Hipsters, Courage, and a Dying Bird

To celebrate my new position at Departures Magazine, I went to get myself a peach bran muffin and pick up all 35 pounds of our laundry. On the way home, I saw a sparrow flutter clumsily to the ground and land with a soft but terrible thud. The bird had obviously been injured and had, i thought, probably broken its wing on the landing. I put the laundry bag down and went closer. At that moment — when I was looming on the stoop — the door opened. Two hipster girls — bright red lipstick, messy head, going to work at 10:30am, flannel, Rachel Comey shoes — appeared.

"Uh," said the one with the redder lips and blonder hair, "can I help you?"

"This bird just fell and I think he's hurt.'

"Oh," clucked the brunette, "that's sad."

"Oh my gaaaad!," cried the blonde, "that's like the most depressing thing I've heard!"

"Yeah," I said, "I'm going to see what I can do. I don't want it to die on the street."

"This is so depressing," said the blonde again, "now I'm going to have to KIILLLLL myself! But I don't know WHAT I'd do with it!"

The women walked off, the blonde still bemoaning how depressing the sight of a dying sparrow on her doorstep was and how dark a pall it had cast on her day. She was right, a dying bird is depressing.

I ran home, dropped off the laundry, grabbed a bucket and a towel and headed back to the bird. By the time I got there, the bird was in even worse shape. It was a slightly trembling bundle of feathers, huddled in the cold. Oh my gaaaaad, it was so depressing. I picked up the bird gingerly in a paper towel and put it in the bucket. Then I headed to the East Williamsburg Animal Clinic.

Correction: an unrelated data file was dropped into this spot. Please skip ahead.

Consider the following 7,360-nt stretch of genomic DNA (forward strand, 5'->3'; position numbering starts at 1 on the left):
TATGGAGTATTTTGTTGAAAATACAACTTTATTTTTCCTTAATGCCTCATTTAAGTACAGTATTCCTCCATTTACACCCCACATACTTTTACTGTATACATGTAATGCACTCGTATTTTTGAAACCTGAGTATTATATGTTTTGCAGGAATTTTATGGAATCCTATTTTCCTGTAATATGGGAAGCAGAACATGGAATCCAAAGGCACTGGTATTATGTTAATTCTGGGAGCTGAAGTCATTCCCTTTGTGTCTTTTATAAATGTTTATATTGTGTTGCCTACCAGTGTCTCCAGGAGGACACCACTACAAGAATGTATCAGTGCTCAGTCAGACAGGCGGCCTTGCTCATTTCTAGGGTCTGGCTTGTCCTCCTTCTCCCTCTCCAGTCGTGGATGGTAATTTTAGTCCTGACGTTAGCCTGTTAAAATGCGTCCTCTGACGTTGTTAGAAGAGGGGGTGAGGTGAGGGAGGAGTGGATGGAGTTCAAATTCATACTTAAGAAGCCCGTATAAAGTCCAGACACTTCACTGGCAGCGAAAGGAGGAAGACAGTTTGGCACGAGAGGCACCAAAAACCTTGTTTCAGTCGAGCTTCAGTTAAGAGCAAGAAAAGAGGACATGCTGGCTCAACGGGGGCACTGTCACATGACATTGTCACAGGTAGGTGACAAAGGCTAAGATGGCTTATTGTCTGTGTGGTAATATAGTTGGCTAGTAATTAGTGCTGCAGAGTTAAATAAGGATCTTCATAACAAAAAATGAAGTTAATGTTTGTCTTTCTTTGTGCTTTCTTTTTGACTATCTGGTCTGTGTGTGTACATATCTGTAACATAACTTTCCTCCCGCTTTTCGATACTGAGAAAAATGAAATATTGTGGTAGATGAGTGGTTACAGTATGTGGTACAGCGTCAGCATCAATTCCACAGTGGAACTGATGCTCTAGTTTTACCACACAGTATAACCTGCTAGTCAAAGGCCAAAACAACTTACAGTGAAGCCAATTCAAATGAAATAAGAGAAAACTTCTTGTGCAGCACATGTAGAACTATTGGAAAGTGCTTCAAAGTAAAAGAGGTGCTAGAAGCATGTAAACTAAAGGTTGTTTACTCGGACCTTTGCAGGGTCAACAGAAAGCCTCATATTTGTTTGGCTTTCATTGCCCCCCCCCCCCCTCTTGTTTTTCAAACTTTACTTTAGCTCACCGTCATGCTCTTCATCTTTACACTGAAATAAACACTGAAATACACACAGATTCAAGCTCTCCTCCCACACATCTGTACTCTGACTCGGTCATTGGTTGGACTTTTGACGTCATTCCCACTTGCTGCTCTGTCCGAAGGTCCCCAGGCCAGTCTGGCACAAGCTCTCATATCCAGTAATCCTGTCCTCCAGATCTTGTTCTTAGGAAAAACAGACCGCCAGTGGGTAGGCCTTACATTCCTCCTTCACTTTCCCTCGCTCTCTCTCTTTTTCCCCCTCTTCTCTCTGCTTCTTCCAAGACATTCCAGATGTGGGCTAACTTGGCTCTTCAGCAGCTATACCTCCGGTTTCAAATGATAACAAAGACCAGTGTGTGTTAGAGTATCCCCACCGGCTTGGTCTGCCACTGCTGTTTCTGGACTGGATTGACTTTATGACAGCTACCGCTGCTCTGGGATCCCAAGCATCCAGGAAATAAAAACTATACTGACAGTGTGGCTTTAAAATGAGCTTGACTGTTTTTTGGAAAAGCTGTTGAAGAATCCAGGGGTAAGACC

Along the way I thought about those two women, to whom action never occurred. They seemed so ready and equipped to comment, to be moved, to loudly proclaim how deeply affected they were, but utterly unable — and in fact, I don't think the thought came to them — to visualize a world in which they could change the outcome of events. This, by the way, from a subculture which seems to celebrate all that the sparrow stood for, that shops at boutiques called Cat, Bird and Catbird, that sways to Bonnie Prince Billys One With Birds.

Anyway, I was ready to write a post excoriating hipsters for their lack of courage, and not even courage since that seems to imply they contemplated action and declined, but rather the inability to believe that they can affect change. Then I thought of an altercation I saw on the L train about six months ago. A black teenager was listening to music on his phone. This, I think anybody can agree, is among the more annoying things to have happen on the subway. It ranks up there with cutting ones nails (unacceptable) and sitting with ones legs akimbo.

The subway was fairly crowded and on the same side — a few passengers down — from the kid was a middle-aged white guy who looked like a chimera between Mark Ruffalo and Vincent Schiavelli. Mor on the Schiavelli side, actually. You could tell the guy wasn't all there from the twitchy, trembly way he moved. He radiated nervousness and instability. The man started complaining about the kid's listening to music. He started off sotto voce but you could see his rage bubbling.